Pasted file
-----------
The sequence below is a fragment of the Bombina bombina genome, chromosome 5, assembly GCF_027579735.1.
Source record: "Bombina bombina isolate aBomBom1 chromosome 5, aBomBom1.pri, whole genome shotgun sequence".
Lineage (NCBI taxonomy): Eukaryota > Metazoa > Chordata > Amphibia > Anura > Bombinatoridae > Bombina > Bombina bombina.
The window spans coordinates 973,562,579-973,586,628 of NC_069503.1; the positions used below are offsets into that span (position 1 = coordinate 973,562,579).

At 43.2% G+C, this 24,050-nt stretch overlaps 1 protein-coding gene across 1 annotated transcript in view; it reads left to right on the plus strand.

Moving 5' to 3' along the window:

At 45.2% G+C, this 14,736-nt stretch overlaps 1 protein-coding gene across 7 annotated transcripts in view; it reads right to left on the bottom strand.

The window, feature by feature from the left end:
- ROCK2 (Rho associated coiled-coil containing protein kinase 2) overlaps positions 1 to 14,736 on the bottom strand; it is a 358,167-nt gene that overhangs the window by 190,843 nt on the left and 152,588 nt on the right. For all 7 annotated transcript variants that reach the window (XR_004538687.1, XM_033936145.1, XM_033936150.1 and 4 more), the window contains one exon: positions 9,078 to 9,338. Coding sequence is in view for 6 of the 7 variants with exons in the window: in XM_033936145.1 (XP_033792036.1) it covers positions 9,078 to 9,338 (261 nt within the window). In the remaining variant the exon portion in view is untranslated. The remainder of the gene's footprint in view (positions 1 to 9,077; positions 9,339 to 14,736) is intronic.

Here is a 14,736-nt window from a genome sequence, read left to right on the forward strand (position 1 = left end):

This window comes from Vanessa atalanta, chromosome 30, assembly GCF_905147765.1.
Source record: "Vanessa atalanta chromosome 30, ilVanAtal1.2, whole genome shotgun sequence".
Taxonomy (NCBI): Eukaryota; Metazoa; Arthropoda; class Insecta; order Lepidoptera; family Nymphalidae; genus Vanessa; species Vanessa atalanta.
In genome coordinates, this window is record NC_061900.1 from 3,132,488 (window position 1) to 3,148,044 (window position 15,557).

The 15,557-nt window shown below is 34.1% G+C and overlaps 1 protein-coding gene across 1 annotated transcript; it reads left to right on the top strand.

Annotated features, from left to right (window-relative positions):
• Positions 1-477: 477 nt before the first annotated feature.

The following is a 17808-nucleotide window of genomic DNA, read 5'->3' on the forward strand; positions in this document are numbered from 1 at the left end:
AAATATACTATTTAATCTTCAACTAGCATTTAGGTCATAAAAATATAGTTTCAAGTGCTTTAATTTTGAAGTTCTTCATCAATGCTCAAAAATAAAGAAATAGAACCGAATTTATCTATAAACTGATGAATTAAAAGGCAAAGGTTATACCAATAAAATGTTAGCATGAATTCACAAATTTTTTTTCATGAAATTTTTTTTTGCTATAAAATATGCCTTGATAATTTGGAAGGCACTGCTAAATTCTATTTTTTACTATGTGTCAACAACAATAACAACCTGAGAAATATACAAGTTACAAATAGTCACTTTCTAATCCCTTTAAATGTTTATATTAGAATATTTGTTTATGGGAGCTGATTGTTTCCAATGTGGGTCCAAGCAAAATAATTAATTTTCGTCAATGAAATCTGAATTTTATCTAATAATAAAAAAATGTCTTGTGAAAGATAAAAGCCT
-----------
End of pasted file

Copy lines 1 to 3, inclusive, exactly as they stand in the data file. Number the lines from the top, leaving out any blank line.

The sequence below is a fragment of the Bombina bombina genome, chromosome 5, assembly GCF_027579735.1.
Source record: "Bombina bombina isolate aBomBom1 chromosome 5, aBomBom1.pri, whole genome shotgun sequence".
Lineage (NCBI taxonomy): Eukaryota > Metazoa > Chordata > Amphibia > Anura > Bombinatoridae > Bombina > Bombina bombina.